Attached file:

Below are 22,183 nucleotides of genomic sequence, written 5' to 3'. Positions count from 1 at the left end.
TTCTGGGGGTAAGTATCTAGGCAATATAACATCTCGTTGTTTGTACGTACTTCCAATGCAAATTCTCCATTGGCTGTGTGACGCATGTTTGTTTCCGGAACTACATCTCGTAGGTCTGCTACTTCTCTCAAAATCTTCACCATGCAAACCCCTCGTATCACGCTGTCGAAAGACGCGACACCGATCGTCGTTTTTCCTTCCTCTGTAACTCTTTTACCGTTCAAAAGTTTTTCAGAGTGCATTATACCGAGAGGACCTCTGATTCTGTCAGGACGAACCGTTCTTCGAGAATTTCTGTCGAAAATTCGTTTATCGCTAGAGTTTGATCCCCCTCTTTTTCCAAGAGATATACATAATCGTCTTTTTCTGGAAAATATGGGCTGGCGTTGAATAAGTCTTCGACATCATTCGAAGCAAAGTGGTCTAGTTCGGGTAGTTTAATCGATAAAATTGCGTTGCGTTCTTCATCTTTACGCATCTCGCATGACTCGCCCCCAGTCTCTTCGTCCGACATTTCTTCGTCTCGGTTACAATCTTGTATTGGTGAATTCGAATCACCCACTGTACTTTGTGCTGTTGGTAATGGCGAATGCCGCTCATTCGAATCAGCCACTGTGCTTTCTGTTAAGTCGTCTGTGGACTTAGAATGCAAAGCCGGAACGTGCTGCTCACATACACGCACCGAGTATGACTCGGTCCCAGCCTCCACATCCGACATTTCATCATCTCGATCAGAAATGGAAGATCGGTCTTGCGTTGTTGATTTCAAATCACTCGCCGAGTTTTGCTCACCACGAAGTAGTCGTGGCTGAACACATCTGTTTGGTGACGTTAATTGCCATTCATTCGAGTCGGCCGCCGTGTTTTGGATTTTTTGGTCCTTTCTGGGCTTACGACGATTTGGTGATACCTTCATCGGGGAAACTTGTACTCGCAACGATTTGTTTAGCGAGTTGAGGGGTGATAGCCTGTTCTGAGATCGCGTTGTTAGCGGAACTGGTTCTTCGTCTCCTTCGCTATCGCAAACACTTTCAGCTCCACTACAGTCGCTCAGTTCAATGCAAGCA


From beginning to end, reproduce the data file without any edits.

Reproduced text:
Below are 22,183 nucleotides of genomic sequence, written 5' to 3'. Positions count from 1 at the left end.
TTCTGGGGGTAAGTATCTAGGCAATATAACATCTCGTTGTTTGTACGTACTTCCAATGCAAATTCTCCATTGGCTGTGTGACGCATGTTTGTTTCCGGAACTACATCTCGTAGGTCTGCTACTTCTCTCAAAATCTTCACCATGCAAACCCCTCGTATCACGCTGTCGAAAGACGCGACACCGATCGTCGTTTTTCCTTCCTCTGTAACTCTTTTACCGTTCAAAAGTTTTTCAGAGTGCATTATACCGAGAGGACCTCTGATTCTGTCAGGACGAACCGTTCTTCGAGAATTTCTGTCGAAAATTCGTTTATCGCTAGAGTTTGATCCCCCTCTTTTTCCAAGAGATATACATAATCGTCTTTTTCTGGAAAATATGGGCTGGCGTTGAATAAGTCTTCGACATCATTCGAAGCAAAGTGGTCTAGTTCGGGTAGTTTAATCGATAAAATTGCGTTGCGTTCTTCATCTTTACGCATCTCGCATGACTCGCCCCCAGTCTCTTCGTCCGACATTTCTTCGTCTCGGTTACAATCTTGTATTGGTGAATTCGAATCACCCACTGTACTTTGTGCTGTTGGTAATGGCGAATGCCGCTCATTCGAATCAGCCACTGTGCTTTCTGTTAAGTCGTCTGTGGACTTAGAATGCAAAGCCGGAACGTGCTGCTCACATACACGCACCGAGTATGACTCGGTCCCAGCCTCCACATCCGACATTTCATCATCTCGATCAGAAATGGAAGATCGGTCTTGCGTTGTTGATTTCAAATCACTCGCCGAGTTTTGCTCACCACGAAGTAGTCGTGGCTGAACACATCTGTTTGGTGACGTTAATTGCCATTCATTCGAGTCGGCCGCCGTGTTTTGGATTTTTTGGTCCTTTCTGGGCTTACGACGATTTGGTGATACCTTCATCGGGGAAACTTGTACTCGCAACGATTTGTTTAGCGAGTTGAGGGGTGATAGCCTGTTCTGAGATCGCGTTGTTAGCGGAACTGGTTCTTCGTCTCCTTCGCTATCGCAAACACTTTCAGCTCCACTACAGTCGCTCAGTTCAATGCAAGCA